Photos by Beth Insalaco.
Photos by Beth Insalaco.

Spotlight: Tipico Coffee

by / Sep. 7, 2016 12am EST

You would be hard-pressed to find anyone in the City of Buffalo who knows more about about coffee than Jesse Crouse.

The 30-year-old has spent most of the last decade working for specialty coffee roasters, time which included sampling thousands upon thousands of coffees and traveling the world to find top-quality coffee seeds.

With that kind of background in Joe, it’s only natural that Crouse would want to bring his coffee expertise to the masses. And that’s just what he did, having opened a neighborhood cafe, Tipico Coffee, in Buffalo’s Lower West Side last November.

Nine months in, he says businesses is going well. The café has a strong following of regulars who stop in every day of the week

“I had a very intense desire to start my own business. I love coffee; it’s a passion of mine,” Crouse said. “I also love people, and they’re a passion of mine.”

Crouse’s interest in coffee began long before he entered the trade. He said he began drinking it as a kid, and even at a young age, his tastes were more refined than your typical caffeine-junkie.

“I was a kid who brought my espresso machine to sleepovers when I was 12, 13,” he said. “I loved doing it. I don’t know why I loved coffee; I just always did.”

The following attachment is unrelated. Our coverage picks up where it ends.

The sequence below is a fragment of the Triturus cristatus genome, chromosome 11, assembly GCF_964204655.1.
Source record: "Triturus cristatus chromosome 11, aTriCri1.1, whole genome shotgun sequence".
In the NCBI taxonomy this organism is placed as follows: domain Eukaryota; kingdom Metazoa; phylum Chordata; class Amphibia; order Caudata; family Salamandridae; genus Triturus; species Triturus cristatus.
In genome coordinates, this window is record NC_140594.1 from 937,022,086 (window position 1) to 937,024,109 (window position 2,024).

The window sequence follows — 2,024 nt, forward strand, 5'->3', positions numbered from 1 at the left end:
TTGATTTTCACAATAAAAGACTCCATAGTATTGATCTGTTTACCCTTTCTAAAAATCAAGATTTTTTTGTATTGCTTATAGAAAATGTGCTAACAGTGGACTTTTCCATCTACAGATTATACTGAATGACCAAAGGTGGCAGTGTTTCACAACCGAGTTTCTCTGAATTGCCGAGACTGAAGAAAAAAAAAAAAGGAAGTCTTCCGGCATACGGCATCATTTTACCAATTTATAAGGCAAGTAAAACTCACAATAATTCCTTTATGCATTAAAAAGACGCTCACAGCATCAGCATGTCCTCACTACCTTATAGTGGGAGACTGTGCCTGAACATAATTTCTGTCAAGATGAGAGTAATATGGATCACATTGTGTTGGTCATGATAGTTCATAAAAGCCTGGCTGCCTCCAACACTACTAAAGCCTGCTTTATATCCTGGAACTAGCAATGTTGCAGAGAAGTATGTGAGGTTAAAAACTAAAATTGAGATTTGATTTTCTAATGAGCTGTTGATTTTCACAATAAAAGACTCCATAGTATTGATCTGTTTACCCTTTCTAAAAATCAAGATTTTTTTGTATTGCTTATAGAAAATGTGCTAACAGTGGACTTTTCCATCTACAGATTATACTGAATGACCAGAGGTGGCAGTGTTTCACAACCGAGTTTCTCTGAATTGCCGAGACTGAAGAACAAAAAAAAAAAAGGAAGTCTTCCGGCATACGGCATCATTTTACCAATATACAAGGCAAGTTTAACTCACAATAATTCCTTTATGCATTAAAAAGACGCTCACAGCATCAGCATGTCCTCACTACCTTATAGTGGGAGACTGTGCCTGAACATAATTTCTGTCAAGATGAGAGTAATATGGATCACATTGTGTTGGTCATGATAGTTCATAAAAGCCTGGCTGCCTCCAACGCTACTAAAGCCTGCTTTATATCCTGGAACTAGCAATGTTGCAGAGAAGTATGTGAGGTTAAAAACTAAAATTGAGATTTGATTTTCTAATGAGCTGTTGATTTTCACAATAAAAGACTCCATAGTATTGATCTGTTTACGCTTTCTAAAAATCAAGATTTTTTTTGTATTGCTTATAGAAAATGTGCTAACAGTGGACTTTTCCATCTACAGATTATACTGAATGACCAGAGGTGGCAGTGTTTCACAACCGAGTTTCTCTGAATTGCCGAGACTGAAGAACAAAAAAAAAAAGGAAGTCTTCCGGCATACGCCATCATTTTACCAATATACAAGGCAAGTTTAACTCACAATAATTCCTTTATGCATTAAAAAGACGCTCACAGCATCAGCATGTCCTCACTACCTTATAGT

“I think I liked it a little bit because it was a grown up drink, and even now I’m struggling to figure out if I’m a grown up or not,” he added. “Back then I was trying to convince anyone that I was an adult.”

Despite his appreciation for coffee, and his professed fondness of customer service, Crouse did not initially set out on a career path toward hospitality and food service. Rather, Crouse, who grew up in the suburbs of Chicago, majored in poetry (though he also considered theatre) at Chicago State University.

While enrolled in CSU, he landed a job as a barista for Intelligentsia Coffee (the name being a play off an old Russian term for an intellectually elite class). Crouse said the company devoted “tons of time and tons of energy toward training,” and he blossomed there.

“At the end of the day, I was trying to convince a large number of people to enjoy coffee that was a little more expensive than your typical coffee. It’s a fun thing to do,” Crouse said.

Before long he advanced to the Quality Control Department, where he sampled about 3,000 coffees per year. The sampling process included removing labeling and giving the seeds an anonymous sample name. Then they would roast a quarter pound of the seeds, place it in a cup and note the aromas it gave off. Finally, they would add hot water and, without removing the seeds, sample tastes of it with a spoon.

“Good coffees should taste great hot and should taste great cold, and should taste great under-extracted and over-extracted, where mediocre coffees are going to taste good at one point in that or no points in that,” he said.